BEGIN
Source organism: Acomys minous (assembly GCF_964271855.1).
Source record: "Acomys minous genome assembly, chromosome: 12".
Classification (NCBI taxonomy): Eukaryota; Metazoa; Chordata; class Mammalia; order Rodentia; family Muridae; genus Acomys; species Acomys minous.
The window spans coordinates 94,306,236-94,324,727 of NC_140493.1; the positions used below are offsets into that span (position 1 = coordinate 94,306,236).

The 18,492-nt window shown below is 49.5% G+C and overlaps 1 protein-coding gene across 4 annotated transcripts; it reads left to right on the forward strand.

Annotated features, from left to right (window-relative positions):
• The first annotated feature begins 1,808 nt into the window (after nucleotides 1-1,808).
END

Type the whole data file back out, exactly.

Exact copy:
Source organism: Acomys minous (assembly GCF_964271855.1).
Source record: "Acomys minous genome assembly, chromosome: 12".
Classification (NCBI taxonomy): Eukaryota; Metazoa; Chordata; class Mammalia; order Rodentia; family Muridae; genus Acomys; species Acomys minous.
The window spans coordinates 94,306,236-94,324,727 of NC_140493.1; the positions used below are offsets into that span (position 1 = coordinate 94,306,236).

The 18,492-nt window shown below is 49.5% G+C and overlaps 1 protein-coding gene across 4 annotated transcripts; it reads left to right on the forward strand.

Annotated features, from left to right (window-relative positions):
• The first annotated feature begins 1,808 nt into the window (after nucleotides 1-1,808).